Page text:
These trees, often called specimen trees, are recognized as such for their aesthetic appealincluding characteristics such as flower and foliage color and branch structure. While many large species of trees, such as the 80-foot-tall Gingko (Gingko biloba) and the massive 70-foot-tall Dawn redwood (Metasequoia glyptostroboides) and Deodar cedar (Cedrus deodora), are superb specimen trees in lots of an acre or more, many newly built homes do not have the space for these towering varieties.
Atlanta gardeners are fortunate that there are many varieties of small trees that perform spectacularly in the metro areas climate. Whether native or nonnative, trees that are drought-tolerant and pest- and disease-resistant are the most reliable for Atlanta. One very recognizable tree, our native dogwood (Cornus florida), is a traditional Southern favorite that provides year-round interest. Its early spring flowers, beautiful light-green leaves in summer, late-summer berries, gorgeous red fall foliage and beautiful branch structure in the winter months provide Atlantans with what has long been considered an almost perfect specimen tree. A nonnative dogwood that is gaining popularity, the Kousa dogwood (Cornus kousa), is a favorite small tree due to its superior drought and disease tolerance, later-blooming and longer-lasting flowers and beautiful shape when in-leaf. New hybrids of Florida and Kousa dogwoods, such as Celestial, Stellar Pink and Stardust, also are outstanding choices for the dogwood lover.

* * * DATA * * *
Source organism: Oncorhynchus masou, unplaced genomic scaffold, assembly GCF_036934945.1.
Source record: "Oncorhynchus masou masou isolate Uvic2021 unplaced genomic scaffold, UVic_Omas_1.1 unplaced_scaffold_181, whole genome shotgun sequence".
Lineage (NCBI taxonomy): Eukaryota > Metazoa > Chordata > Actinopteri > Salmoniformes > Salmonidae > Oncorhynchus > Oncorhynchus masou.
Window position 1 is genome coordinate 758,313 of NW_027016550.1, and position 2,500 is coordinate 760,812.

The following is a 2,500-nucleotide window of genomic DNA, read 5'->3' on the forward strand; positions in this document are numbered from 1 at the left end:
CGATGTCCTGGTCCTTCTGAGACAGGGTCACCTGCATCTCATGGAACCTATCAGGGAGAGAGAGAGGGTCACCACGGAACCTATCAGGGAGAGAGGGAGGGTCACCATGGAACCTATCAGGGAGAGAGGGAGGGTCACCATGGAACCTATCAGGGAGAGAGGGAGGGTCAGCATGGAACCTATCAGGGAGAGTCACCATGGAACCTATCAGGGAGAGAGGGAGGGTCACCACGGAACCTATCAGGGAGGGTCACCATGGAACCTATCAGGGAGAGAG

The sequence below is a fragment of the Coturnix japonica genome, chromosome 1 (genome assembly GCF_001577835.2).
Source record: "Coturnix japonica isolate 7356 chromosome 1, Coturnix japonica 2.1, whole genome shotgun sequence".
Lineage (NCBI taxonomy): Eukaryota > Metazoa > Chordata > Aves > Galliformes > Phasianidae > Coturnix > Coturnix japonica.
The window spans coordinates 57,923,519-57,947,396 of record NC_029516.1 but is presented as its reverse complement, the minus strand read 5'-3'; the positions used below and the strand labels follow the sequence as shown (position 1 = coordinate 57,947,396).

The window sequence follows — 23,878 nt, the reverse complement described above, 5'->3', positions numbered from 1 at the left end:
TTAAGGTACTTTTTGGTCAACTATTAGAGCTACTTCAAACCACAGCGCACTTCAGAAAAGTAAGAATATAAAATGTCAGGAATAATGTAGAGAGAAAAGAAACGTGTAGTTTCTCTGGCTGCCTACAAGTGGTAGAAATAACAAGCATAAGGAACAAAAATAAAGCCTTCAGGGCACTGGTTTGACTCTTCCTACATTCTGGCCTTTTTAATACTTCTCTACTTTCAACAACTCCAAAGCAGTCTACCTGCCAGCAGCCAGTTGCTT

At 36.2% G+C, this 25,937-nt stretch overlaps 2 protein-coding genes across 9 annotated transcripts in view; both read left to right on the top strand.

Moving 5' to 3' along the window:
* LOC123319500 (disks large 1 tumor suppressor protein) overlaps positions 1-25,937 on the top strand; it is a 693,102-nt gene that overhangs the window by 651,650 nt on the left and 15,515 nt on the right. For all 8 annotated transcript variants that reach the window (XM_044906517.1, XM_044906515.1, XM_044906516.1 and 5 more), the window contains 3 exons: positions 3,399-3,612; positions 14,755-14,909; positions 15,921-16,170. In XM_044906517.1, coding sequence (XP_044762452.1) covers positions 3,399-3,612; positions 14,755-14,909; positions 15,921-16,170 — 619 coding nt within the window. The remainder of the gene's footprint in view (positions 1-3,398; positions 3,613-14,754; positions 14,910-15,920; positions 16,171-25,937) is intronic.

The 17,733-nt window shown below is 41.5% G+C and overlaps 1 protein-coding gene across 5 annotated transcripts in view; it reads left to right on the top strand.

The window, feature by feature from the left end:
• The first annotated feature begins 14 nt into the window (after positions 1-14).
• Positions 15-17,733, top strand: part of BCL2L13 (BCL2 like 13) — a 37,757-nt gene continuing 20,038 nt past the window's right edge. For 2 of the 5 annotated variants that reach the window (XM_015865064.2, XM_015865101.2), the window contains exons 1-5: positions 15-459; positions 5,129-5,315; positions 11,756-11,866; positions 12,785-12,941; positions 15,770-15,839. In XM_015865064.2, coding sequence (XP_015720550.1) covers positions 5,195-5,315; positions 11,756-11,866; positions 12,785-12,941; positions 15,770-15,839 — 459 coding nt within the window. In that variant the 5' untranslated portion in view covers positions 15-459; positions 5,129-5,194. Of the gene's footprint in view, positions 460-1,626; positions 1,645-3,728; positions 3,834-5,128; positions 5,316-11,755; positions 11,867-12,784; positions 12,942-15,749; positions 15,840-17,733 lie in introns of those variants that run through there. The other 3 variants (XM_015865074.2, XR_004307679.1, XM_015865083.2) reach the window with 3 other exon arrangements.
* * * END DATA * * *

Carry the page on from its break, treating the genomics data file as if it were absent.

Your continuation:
One of the earliest spring flowerers is the Eastern redbud (Cercis canadensis). This spectacular native tree from the pea family has buds that cluster around branches and the trunk of the tree in an unusual manner. The redbud that most of us are familiar with is not red-floweringnone of the cultivars arebut a brilliant purple/pink color. The recognizable heart-shaped leaves turn a lovely yellow in the fall, when 2- to 3-inch seed clusters also develop.
Redbud has grown in popularity due to its outstanding resistance to drought and its ability to grow in a variety of soils and light conditions. Besides the common redbud, look for white-flowering Alba, Royal White and Dwarf White, and the purple/pink-blossoming Convey and Silver Cloud. The magnificent Forest Pansy sports dark purple new foliage, which will fade to purple/green during the summerits rose/purple flowers appear later than most cultivars. Other redbuds that grow well in Atlanta are Texas White and Oklahoma.